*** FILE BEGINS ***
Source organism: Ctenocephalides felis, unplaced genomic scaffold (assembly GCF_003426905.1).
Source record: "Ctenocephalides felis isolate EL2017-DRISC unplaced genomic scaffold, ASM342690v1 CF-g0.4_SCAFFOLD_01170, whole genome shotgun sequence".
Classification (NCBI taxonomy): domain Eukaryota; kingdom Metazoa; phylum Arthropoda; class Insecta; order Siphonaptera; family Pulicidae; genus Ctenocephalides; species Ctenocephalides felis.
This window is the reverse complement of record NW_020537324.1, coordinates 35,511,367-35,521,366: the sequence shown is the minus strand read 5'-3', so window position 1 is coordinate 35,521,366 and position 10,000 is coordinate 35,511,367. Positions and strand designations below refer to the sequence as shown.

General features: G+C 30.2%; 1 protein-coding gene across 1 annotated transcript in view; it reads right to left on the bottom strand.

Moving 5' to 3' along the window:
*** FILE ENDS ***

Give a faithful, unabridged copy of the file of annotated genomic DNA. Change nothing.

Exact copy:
Source organism: Ctenocephalides felis, unplaced genomic scaffold (assembly GCF_003426905.1).
Source record: "Ctenocephalides felis isolate EL2017-DRISC unplaced genomic scaffold, ASM342690v1 CF-g0.4_SCAFFOLD_01170, whole genome shotgun sequence".
Classification (NCBI taxonomy): domain Eukaryota; kingdom Metazoa; phylum Arthropoda; class Insecta; order Siphonaptera; family Pulicidae; genus Ctenocephalides; species Ctenocephalides felis.
This window is the reverse complement of record NW_020537324.1, coordinates 35,511,367-35,521,366: the sequence shown is the minus strand read 5'-3', so window position 1 is coordinate 35,521,366 and position 10,000 is coordinate 35,511,367. Positions and strand designations below refer to the sequence as shown.

General features: G+C 30.2%; 1 protein-coding gene across 1 annotated transcript in view; it reads right to left on the bottom strand.

Moving 5' to 3' along the window: